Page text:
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Discussion Starter #8
Can you post some pics of your roof rack and all the stuff up there? :)

We have 4 kids so (when my Commander finaly is ready) I will be using the last row of seats all the time ... that means ... storage up top ... I'm looking at options for roof racks ... or baskets etc
This is before i had it all painted.....







 

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Deep snow drifts.... I have two different trains of thought:

If I don't know how deep of a snow drift I'm dealing with, I'll usually approach it at low speed. That way, if I start to get in over my head, I should be able to reverse out of a bad situation. If I decided to just build up a head of steam and try to blast through it, there's always the possibility that I'll get stuck and not be able to reverse out of it. That's why I like a slow approach for snow that I don't know the depth, especially if I'm travelling without a second vehicle.
 

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That looks great!

... have you ever been in underground parking with the rack on?

I have occasion to use underground parking when I visit Toronto ... and wonder if it fits?
 

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Discussion Starter #11
Sometimes digging out is the only way to go. Do you have 4LOW on your Jeep, or just the AWD 4x4?

No I have QT1 only....no four low...But trust me....with four low....i would still have just been hanging there with my wheels turning....only in low gear....

once i got it off high center, I turned the wheel from the left extreme to the right full lock and back and forth....this caused it to get more bite....and the Braking control did work...i had the ESP turned all the way to full off....and once i got it back down on to the ground it would keep the wheels from slipping and put traction on the other wheels....and back and forth......i had to hit reverse several times but by going forward and back i kept it inching forward till i felt was in a shallow enough spot (12 to 18 inches) to plow my way out.
some one with a higher lift may have been able to start plowing sooner rather then keep smashing ahead and then backward, but didn't want to punch it too early because the front was popping up and climbing back on top of the drift and i feared that i would get on top and fall through again and be back to square one of being high centered.

Just tip for anyone in this type of snow.....it works best to walk a head after you get your wheels on the ground and break up the thick layer of dense snow into smaller chunks.....so when you plow through you do not get hung up...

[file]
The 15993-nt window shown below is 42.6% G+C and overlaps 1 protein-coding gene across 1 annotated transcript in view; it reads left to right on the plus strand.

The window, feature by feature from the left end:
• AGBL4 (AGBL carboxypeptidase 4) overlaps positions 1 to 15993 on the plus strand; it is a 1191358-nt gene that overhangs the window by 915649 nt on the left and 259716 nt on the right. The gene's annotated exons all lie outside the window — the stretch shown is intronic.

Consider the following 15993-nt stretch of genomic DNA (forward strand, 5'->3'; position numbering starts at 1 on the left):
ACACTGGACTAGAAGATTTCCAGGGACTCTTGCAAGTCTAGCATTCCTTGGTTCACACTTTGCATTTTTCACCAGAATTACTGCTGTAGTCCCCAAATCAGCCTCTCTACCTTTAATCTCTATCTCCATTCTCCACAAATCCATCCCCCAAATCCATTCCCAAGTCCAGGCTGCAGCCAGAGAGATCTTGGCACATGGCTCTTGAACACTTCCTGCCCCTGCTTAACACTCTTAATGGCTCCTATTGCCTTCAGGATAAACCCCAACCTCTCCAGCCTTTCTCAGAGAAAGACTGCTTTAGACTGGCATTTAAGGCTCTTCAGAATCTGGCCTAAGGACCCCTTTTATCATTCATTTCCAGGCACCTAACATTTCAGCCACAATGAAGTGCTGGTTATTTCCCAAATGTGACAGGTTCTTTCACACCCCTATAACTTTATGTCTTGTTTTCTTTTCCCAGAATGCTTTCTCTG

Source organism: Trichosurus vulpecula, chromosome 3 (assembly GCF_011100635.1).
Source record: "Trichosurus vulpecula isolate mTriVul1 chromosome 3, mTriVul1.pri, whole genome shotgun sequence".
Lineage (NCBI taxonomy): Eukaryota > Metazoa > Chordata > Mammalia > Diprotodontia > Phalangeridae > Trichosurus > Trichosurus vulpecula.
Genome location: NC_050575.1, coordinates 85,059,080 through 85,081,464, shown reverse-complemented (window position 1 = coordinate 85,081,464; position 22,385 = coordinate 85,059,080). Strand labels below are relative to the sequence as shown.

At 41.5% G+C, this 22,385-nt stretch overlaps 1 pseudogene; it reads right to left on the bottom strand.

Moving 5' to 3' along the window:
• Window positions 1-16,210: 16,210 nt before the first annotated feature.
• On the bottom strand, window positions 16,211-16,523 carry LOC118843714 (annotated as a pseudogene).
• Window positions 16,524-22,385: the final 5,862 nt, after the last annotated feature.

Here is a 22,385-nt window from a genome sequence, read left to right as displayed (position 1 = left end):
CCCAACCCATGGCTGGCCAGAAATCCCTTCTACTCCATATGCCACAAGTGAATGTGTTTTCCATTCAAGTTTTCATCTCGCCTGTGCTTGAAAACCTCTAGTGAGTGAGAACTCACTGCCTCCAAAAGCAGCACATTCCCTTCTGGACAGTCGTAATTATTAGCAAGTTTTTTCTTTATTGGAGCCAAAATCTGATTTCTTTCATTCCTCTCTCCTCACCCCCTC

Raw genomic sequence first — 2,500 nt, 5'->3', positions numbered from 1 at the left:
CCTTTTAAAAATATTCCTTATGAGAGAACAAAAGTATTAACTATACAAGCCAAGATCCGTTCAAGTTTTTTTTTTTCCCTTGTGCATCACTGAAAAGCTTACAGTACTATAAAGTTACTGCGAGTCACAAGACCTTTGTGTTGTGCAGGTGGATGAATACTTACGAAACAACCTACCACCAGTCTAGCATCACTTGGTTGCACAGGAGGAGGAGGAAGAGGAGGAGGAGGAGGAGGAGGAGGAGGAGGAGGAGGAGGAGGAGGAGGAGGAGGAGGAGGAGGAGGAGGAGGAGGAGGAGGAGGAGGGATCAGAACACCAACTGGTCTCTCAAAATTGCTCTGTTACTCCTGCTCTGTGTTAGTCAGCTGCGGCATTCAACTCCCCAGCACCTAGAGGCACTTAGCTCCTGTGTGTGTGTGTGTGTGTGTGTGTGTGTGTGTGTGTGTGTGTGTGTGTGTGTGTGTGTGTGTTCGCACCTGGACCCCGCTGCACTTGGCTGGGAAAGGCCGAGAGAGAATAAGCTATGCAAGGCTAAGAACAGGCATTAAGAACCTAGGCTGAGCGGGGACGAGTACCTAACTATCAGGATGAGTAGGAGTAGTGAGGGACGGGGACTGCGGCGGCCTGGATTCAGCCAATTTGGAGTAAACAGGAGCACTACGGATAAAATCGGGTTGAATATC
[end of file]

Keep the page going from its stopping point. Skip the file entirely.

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^^ Sounds as though you just were high-centered, and then got out by twisting and rocking. Your narrative doesn’t sound elegant, but you escaped.

--Spike
 

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Another way to use a HighLift Jack…

The scenario: You are miserably stuck and cannot move, but don’t want to expend the effort to lift the vehicle and shovel-out (and your vehicle does not have an electric or hydraulic bumper winch); you can escape using a HighLift Jack as a “winch.”

I’ve done this procedure and it works (also saving lots of time, which is important when it is very cold and you may experience hypothermia if out in the cold too long).

You need the normal recovery gear (tree-strap and/or tow-strap, tow hook or attachment point on the vehicle, and suitable anchor-point in front or behind the vehicle -- such as a PulPal anchor or a tree, etc.).

The Procedure
  • Connect one end of the tree-strap (a tow-strap also works here) to the anchor, and connect the other end of the tree strap to the top of the HighLift Jack.
  • Connect one end of the tow-strap to the bottom of the HighLift Jack, and the other end of the tow-strap to a suitable towing-point on the vehicle (tow hook, vehicle-frame, etc.).
  • Place a blanket or some type of full covering over the straps at the far ends (at the vehicle and at the anchor point). You must do this in case the line breaks (which can potentially create a projectile that could cause severe injury or even death).
  • Ratchet the HighLift to advance the vehicle to a position where you can drive out.
Additional Points and Cautions
  • Don’t attempt this unless you are experienced in placing/securing/evaluating anchor points and have a secure anchor point on your vehicle. You will be in between the two tension points while you operate the HighLift Jack, so any failure at either end produces a potentially fatal projectile. For example: If a tow-hook breaks loose on your vehicle and there is considerable tension (very likely in this case), it becomes a potentially lethal projectile that will go right at you and will hurt you badly. That is why you place blankets at the far-end of the tow straps.
  • This technique only allows you to move the vehicle a few feet. If you need to move a greater distance, use your HighLift Jack in its traditional manner (lift the vehicle and shovel).
Be careful out there… you can get hurt badly, and that’s not “worth it.” I have witnessed a winch-injury, and it is not pretty.

--Spike
 

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The scenario: You are miserably stuck and cannot move, but don’t want to expend the effort to lift the vehicle and shovel-out (and your vehicle does not have an electric or hydraulic bumper winch); you can escape using a HighLift Jack as a “winch.” ................

--Spike
That works well I hve used it a number of times ... the problem is it takes half the jack's 'travle' to get the straps tightened, so if you're stuck bad it takes a few 'cycles' to get unstuck
 

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^^ Good point. You are absolutely right.

To solve this I carry tow-cable (traditional wound wire) for one end (instead of a nylon tow-strap that stretches). I have a wheel shackle so that I can halve the distance and exponentially increase the pull-power. With this setup, I approach the power of an electric winch.

My only concern is an unexpected “break” at the tow-cable side (since tension on a wire cable is more difficult to monitor when there is no stretch.).

Thanks for pointing out the caveat, which I didn’t mention.

--Spike